The criteria for mutuality in sexual ethics are more far-reaching and transformative than the standard liberal view of "consent" as the primary criterion for sexual behavior. The issue of mutuality shifts the question of sexual ethics from a defensive "It’s OK if nobody gets hurt," to a positive question of "Does sexual activity contribute to the growth and well-being of all parties involved." On this basis, Heyward notes that monogamous relations, sexual friendships, and sexual abstinence may all be expressions of a desire for mutuality.
With the publication of When Boundaries Betray Us, Heyward’s reputation took a beating, and I believe the fact that so many of her books are now out of print can be traced to the controversy surrounding this book. It is an account of her experiences with therapy, how that experience ended up being a test of her relational theology, and a critique of professional ethics. The buzz at the time was "Wow – she fell in love with her therapist and when it wasn’t reciprocated, she wrote a book about it." I have to admit that it took me a very long time to get past that impression and read the book for myself, even though I had by that time devoured her previous writings. I mention this to show what a chilling effect that word-of-mouth response to her book had on even those who were enthusiastic about her work. After reading it, I can say unhesitatingly that that is an unfair verdict on the book, though I am sure professional therapists will find much to argue about in its pages.
Heyward pursued ordination as a priest in the 1970s in part because she believed that the biblical mandate for justice meant that the churches would be an effective place from which to work for radical social change. As Heyward moved in increasingly radical directions, however, American religion moved in an increasingly conservative direction. This disjunction weakened, but did not destroy Heyward’s sense of the ability of churches to witness to justice. In Saving Jesus From Those Who Are Right: Rethinking What It Means to be Christian, Heyward directly confronts the rise of the Christian Right, laying out her theology as an explicit alternative to such cultural perspectives as the massively popular Left Behind series. This is probably the easiest text of hers to get a hold of, but to my mind it mainly points out the extent to which she thinks best in relation to praxis, rather than formal logic. When she moves an argument through detailed description of experience, the results are stunning. Here she tries her hand at systematic theology, and I don’t think it’s a format particularly well-suited to her thought. I know others who have loved it.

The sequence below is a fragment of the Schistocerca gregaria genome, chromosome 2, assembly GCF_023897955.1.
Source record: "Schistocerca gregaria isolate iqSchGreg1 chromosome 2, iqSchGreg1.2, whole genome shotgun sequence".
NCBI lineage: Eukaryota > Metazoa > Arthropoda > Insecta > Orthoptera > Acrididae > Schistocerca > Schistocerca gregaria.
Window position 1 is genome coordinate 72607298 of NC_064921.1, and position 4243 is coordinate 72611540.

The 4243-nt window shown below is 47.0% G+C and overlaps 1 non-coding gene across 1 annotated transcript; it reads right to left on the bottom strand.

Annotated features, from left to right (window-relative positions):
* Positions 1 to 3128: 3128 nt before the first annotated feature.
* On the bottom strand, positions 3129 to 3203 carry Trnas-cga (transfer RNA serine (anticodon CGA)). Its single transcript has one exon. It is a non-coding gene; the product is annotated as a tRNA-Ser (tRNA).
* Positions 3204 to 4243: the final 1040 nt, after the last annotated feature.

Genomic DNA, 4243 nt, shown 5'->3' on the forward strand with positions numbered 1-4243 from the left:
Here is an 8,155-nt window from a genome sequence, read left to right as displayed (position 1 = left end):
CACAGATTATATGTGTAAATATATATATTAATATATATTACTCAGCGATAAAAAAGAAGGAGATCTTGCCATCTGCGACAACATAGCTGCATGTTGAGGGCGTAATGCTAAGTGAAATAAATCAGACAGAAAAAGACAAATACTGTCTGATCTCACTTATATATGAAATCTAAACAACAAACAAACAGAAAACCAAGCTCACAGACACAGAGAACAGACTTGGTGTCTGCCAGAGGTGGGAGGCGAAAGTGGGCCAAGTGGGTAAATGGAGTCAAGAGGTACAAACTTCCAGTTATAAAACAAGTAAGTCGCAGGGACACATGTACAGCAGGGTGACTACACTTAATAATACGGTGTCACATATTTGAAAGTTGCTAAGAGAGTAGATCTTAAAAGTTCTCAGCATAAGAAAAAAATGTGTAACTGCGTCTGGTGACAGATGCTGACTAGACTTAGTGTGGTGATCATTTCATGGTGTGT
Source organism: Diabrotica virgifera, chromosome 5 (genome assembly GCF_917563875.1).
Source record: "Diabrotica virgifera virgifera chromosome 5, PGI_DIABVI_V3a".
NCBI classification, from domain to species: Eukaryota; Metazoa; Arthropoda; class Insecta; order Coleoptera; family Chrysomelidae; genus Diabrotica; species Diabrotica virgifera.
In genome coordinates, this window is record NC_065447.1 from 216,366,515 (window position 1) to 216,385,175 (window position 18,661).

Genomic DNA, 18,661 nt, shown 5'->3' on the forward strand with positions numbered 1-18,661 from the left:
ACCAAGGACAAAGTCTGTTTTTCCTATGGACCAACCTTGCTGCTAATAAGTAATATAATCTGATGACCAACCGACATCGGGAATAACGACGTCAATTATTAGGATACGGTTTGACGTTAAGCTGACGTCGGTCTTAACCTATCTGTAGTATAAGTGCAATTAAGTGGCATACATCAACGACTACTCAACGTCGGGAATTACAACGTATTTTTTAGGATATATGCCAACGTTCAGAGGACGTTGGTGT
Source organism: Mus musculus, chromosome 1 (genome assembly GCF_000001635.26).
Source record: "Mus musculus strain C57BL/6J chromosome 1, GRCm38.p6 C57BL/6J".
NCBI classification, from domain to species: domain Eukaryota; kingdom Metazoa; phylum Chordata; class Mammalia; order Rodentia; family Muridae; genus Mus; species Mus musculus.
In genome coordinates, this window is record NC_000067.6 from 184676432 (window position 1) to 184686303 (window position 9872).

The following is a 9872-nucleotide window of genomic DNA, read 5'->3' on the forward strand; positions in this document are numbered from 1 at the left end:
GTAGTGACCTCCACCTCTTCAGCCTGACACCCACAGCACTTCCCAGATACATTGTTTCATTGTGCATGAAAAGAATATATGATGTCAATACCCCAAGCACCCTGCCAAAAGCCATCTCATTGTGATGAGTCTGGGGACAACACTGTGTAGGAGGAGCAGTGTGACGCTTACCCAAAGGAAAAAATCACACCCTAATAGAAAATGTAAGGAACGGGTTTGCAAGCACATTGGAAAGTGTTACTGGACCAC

Her most recent book, God in the Balance: Christian Spirituality in Times of Terror, is a brief meditation on images of God as they pertain to a post-9/11 world. One of the more surprising twists in this book is a new interest in Father images for God.
You can read more about her in this interview.